Concussion has become a hot topic lately, people are becoming increasingly aware of and being diagnosed with concussions. A concussion can be caused by direct blow to head face or neck but also a hit to another area of the body with an “impulsive” force transmitted to the head. There does not need to be a loss of consciousness to cause a concussion.

The most crucial part of concussion management is to have it recognized quickly and educate patients. The initial management (approximately 4 weeks) is REST, physical and cognitive, until asymptomatic.

There is no same day return to play. In the new guidelines there are 6 steps to return to play and each takes a minimum of 24 hours. You can also use these guidelines for return to work and school. If any symptoms return you have to return to the previous step.

80-90% of concussions recover in 7-10 days or 14 days in youth. 10-20% develop post-concussion syndrome(the collection of symptoms is the same as mild traumatic brain injury, and may be the same).

A physiotherapist can help with education regarding concussion, develop and monitor a return to school/work and play program. They can also help with the often concurrent cervical spine injury as it is difficult to get a concussion without affecting the neck.

Physiotherapists with vestibular training can also asses and treat and vestibular system for issues that may have resulted from the mechanism of injury.  This is supported by a statement recently added to concussion guidelines from the Zurich 2012 conference, “multimodal physiotherapy treatment for individuals with clinical evidence of cervical spine and/or vestibular dysfunction may be benefit”3.

Symptoms of a Concussion

The majority of concussion symptoms resolve in 7-10 days; 30% of athletes still experience symptoms after that. Athletes may not return to play until they are symptom free, and post concussion headache has been reported as a predictor of longer time loss. The most common symptoms reported after concussions are headache, dizziness, nausea, and neck pain.

Two articles explored potential rehabilitation interventions that are effective to address these symptoms, also demonstrating that treatment and exercise reduce recovery time safely.

Schneider et al surmised the source of some symptoms may be a result of cervical spine trauma or vestibular dysfunction from the forces transmitted to the head and spine during the concussive incident. Hence cervicogenic headaches result or dizziness and balance dysfunction occur.  Their randomised controlled trial examined whether the time to medical clearance for return to play is effected when the subjects received vestibular rehabilitation and treatment for the cervical spine. The study group consisted of patients with persistent symptoms following a sport related concussion.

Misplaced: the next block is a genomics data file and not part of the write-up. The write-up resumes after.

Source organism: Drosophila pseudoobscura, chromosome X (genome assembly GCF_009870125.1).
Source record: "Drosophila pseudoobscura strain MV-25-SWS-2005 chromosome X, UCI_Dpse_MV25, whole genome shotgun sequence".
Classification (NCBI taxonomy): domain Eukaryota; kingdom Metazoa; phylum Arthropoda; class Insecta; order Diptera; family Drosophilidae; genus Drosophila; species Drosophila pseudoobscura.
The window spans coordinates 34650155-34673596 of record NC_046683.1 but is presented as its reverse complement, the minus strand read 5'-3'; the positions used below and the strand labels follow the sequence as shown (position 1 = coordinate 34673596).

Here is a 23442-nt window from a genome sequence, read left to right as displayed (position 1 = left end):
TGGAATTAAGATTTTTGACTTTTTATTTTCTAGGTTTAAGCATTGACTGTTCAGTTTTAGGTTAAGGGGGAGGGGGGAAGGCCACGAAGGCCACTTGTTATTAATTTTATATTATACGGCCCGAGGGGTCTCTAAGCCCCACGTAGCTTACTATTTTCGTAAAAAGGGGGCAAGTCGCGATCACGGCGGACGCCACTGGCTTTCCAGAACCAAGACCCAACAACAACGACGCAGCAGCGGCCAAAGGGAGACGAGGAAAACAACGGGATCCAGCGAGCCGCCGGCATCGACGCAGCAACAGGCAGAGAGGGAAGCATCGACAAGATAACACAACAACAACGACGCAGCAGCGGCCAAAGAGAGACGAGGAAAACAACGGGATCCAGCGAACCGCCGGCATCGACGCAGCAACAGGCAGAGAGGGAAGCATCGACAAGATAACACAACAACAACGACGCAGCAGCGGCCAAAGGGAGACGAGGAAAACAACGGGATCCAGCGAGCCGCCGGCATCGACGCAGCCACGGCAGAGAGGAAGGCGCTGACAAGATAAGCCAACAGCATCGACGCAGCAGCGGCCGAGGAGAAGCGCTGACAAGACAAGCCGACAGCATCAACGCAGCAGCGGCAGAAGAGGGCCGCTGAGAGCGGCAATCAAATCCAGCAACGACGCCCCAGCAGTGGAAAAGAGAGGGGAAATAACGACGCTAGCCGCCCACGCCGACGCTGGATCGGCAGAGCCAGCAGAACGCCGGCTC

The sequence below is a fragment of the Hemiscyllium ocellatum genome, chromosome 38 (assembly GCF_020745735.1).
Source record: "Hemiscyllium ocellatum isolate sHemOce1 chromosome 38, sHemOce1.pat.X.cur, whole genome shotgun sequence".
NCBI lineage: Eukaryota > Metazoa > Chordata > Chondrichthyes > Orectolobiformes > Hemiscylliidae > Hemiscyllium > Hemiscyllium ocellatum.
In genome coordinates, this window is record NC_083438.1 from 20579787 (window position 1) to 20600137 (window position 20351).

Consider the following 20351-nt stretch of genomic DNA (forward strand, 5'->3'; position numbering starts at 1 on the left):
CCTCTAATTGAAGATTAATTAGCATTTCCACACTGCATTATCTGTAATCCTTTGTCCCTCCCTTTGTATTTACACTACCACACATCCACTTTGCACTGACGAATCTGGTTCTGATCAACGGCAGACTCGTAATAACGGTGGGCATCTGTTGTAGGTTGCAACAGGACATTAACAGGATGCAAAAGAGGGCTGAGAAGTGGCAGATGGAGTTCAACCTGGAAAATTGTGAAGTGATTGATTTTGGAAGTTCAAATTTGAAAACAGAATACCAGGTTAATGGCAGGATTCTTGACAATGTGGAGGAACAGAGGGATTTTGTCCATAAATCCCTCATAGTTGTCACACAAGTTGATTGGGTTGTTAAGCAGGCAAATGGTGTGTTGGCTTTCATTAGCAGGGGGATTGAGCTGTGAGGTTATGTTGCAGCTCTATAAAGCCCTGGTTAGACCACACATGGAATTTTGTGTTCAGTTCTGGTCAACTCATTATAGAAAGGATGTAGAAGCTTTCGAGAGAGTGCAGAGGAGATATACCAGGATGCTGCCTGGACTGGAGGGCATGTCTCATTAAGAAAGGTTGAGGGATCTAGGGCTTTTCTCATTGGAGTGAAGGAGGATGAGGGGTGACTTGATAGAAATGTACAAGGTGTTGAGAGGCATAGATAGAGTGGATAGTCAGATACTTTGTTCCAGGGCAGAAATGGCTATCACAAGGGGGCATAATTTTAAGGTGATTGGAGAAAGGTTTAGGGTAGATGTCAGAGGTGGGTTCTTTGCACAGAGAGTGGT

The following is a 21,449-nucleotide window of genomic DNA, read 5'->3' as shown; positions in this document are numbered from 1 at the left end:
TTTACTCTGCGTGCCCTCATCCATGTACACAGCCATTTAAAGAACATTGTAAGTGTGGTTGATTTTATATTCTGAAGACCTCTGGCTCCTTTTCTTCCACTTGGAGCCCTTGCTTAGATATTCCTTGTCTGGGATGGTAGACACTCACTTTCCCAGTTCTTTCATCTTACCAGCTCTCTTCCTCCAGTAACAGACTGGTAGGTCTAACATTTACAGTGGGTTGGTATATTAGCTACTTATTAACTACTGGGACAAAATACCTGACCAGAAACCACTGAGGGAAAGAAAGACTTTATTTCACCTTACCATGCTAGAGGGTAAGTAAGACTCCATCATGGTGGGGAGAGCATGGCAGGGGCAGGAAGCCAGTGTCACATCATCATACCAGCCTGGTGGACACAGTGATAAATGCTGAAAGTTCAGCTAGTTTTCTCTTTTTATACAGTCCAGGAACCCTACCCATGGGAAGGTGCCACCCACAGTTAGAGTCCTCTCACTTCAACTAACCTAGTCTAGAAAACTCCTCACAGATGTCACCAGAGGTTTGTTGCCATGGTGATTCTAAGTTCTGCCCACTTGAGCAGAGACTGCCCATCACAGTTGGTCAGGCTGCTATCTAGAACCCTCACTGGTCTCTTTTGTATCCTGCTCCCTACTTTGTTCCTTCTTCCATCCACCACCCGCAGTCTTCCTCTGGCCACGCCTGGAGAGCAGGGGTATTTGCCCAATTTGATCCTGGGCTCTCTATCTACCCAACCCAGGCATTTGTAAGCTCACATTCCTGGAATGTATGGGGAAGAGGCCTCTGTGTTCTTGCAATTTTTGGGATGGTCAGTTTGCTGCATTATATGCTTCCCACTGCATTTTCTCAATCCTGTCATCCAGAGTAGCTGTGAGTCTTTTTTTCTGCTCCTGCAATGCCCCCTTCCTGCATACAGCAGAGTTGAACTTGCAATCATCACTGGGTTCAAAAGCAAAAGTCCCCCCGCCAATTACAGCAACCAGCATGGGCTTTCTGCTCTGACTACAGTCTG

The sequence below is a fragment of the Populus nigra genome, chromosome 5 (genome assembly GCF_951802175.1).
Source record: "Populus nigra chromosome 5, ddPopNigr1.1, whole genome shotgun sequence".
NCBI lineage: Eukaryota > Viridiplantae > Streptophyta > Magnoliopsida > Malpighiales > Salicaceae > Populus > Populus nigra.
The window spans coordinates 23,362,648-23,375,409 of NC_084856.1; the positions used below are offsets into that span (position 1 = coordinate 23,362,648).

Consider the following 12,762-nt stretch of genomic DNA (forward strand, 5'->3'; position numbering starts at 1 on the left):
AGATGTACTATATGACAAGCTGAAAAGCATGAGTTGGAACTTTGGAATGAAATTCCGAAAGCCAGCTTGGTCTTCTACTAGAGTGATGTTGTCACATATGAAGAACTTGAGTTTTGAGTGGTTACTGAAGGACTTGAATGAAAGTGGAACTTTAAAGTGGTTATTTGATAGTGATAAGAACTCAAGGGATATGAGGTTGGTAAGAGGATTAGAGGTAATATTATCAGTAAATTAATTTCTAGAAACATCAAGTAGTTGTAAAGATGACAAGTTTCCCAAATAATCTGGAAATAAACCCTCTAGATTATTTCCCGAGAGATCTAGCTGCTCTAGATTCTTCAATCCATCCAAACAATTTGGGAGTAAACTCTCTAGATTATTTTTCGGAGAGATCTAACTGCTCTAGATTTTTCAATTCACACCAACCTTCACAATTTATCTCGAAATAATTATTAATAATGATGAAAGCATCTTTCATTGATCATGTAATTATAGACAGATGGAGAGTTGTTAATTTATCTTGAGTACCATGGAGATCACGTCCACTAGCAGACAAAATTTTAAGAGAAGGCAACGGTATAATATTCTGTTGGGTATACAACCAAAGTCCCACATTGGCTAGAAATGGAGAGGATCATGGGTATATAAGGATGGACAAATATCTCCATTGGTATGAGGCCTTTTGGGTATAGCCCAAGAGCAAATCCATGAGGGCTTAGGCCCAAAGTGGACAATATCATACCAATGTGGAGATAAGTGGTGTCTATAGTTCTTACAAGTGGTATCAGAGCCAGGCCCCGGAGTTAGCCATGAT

Exercises to Speed Up Concussion Recovery

Both groups received postural education, rage of motion exercises and cognitive and physical rest until asymptomatic followed by a protocol of graded exercise. The treatment group also received cervical spine and vestibular rehabilitation.


  • 73% (11/15) of participants in the treatment group were medically cleared within 8 weeks of initiation of treatment
  • 7% (1/14) of the control group were cleared

Quatman-Yates et al systematically reviewed literature identifying potential physical rehabilitation interventions that are safe, feasible, and appropriate to utilize with patients with persistent mild traumatic brain injury (mTBI). The studies were categorized by types of intervention: physiological, vestibulo-ocular, and cervicogenic.


  • Evidence supported Manual therapy to the cervical and thoracic regions for headache, dizziness, and hypo mobility in the spine.
  • Patients with persistent symptoms benefit from vestibular-based interventions.
  • Graded exercise progression showed the following benefits: a decrease in number of concussion symptoms, more normal activation patterns on the MRIs, more likelihood of participant returning to full daily function, greater exercise capacity with fewer symptoms
  • Aerobic, anaerobic, and coordination exercises can be safe and feasible.
  • “Evidence suggests moderate-level physical and cognitive activities in the acute recovery phase may actually expedite rather than hinder recovery”2

Athletic Therapists and Physiotherapists at Parkway use a combination of manual therapy, vestibular-ocular, and exercise techniques to guide clients through their concussion rehabilitation. Progressively introducing exercise in concussion management can decrease symptoms and return athletes to their sport safely with shorter time periods on the sidelines.

1. Schneider KJ, Meeuwisse WH, Nettel-Aguirre A, et al. Cervicovestibular Rehabilitation in Sport-Related Concussion: A Randomised Controlled Trial.
2. Quatman-Yates C, Cupp A,Gunsch C, et al. Physical Rehabilitation Interventions for Post-mTBI Symptoms Lasting Greater Than 2 Weeks: Systemic Review.
3. McCrory P, Meeuwisse WH, Aubry M, et al. Br J Sports Med 2013; 23:89-117

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